Beyond Trust Falls: The Future of Company Retreats


Part of the NewCo team near the Undertow roller coaster in Santa Cruz, Calif. Photo Credit: Hayley Nelson

It was during the dancing Tuesday night. That’s when I thought, “This is the company I work for. This is amazing and I’m exactly where I need to be.”

The NewCo team wrapped up our retreat, in Santa Cruz, Calif., on Wednesday. It was a chance to learn more about one another, challenge our convictions, and bond. We cooked together and enjoyed great food, reflection, brainstorming … and dancing.

Not long ago the company retreat was seen as irrelevant, dull, and a stereotype of the crummy things that defined corporate culture. Today they’re a big part of how some companies think big about the future while relaxing and bonding. They’re also big business.

Several hotel and travel companies told The New York Times they’ve seen significant increases in incentive travel and company retreats. There are even startups that sell startup retreats. There’s no exact model for a retreat to be effective and companies do retreats for different reasons.

Increasingly important is bringing together, in person, employees who primarily interact with their colleagues via video. All employees for the social media scheduling app Buffer work remotely. That’s why the company paid more than $100,000 to bring everybody together to connect and reconnect in places like Thailand, South Africa, and Lake Tahoe. Baremetrics did its first retreat in Palm Springs to bring together employees who had never met in person before. They did regular work but did so from a rented vacation house in Palm Springs. Baremetrics wrote a blog post and recorded a podcast, “How to Pull Off a Startup Retreat.”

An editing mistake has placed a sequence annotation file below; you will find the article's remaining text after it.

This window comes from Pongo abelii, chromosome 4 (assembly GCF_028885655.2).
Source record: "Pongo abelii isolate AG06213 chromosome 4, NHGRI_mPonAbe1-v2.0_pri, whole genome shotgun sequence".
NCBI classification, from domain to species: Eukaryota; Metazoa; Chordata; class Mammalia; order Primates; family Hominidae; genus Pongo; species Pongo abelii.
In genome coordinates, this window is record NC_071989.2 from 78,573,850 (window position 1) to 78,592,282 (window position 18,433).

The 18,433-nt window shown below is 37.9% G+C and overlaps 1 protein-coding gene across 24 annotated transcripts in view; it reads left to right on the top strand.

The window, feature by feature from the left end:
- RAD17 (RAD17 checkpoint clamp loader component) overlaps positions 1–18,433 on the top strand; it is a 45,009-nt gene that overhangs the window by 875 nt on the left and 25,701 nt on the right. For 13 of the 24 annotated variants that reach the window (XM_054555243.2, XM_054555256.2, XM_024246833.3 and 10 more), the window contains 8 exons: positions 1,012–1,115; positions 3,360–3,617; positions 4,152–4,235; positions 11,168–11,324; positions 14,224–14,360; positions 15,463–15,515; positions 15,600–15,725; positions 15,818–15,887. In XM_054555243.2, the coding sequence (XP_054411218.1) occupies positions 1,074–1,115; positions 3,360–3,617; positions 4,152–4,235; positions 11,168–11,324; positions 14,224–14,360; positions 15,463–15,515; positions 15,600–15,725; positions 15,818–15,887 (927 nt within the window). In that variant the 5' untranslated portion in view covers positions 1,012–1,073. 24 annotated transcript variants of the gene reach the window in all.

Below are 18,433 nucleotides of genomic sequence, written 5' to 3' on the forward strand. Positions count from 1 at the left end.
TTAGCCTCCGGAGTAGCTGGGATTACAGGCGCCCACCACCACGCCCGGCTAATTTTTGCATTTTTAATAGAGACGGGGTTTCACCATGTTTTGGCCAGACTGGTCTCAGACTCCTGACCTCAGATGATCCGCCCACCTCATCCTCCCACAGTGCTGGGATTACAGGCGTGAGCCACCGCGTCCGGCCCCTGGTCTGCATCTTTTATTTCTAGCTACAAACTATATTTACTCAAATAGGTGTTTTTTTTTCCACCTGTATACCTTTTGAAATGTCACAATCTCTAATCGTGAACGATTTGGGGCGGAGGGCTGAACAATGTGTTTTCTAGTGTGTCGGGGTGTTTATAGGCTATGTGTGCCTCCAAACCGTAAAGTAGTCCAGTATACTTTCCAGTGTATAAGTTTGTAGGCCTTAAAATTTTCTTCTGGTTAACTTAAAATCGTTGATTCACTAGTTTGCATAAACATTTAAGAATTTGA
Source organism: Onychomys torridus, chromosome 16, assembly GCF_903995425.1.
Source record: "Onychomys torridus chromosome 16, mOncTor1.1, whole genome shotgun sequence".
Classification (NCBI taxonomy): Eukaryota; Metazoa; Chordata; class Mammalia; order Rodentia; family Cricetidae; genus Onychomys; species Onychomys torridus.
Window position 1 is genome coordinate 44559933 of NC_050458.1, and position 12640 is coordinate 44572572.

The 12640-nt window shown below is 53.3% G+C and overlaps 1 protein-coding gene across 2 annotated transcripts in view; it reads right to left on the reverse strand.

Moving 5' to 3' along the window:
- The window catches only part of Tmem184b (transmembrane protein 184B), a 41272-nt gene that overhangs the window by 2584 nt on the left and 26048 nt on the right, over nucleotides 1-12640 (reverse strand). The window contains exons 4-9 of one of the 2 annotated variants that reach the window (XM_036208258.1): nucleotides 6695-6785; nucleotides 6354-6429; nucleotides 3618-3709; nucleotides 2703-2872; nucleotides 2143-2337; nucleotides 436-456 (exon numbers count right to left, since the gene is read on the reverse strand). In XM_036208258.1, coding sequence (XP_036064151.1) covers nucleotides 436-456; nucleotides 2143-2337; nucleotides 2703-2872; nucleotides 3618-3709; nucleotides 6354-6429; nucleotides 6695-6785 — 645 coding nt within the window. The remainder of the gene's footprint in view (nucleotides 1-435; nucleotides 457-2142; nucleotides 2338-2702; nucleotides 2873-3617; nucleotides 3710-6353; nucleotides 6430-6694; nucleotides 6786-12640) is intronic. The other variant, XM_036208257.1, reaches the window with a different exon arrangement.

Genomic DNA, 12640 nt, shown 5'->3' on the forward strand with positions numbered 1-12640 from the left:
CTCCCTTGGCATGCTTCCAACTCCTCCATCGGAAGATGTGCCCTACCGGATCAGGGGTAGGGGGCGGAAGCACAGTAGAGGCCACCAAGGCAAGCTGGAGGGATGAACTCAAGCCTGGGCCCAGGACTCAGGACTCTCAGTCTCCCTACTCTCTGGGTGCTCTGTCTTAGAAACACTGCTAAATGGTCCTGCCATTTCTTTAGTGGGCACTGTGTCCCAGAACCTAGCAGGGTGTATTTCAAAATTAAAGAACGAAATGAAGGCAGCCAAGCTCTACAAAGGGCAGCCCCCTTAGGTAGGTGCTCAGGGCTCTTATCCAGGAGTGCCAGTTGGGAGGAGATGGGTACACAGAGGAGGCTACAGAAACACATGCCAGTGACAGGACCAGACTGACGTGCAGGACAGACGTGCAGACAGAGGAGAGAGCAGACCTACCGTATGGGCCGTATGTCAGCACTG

Burning Man stopped calling its retreat a retreat. It calls its get-together a summit, and it’s part spiritual journey, part evaluation of company goals.

The payroll startup Gusto went on its first workation with 10 employees for a week in 2013. Now Gusto has more than 300 employees in San Francisco and Denver but it still does retreats. They have become a part of company culture, a way to brainstorm about the company’s future, relax, and reward employees who are asked to work long hours.

Retreats are often meant to get big picture thinking out of employees while rewarding them, but it’s also an investment. Trips to vacation destinations keep people happy, but for companies on a mission, retreats help employees bond, recommit to company values, and dive deeper into the purpose beyond profit that we crave. And no trust falls.

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Originally published at on January 14, 2016.

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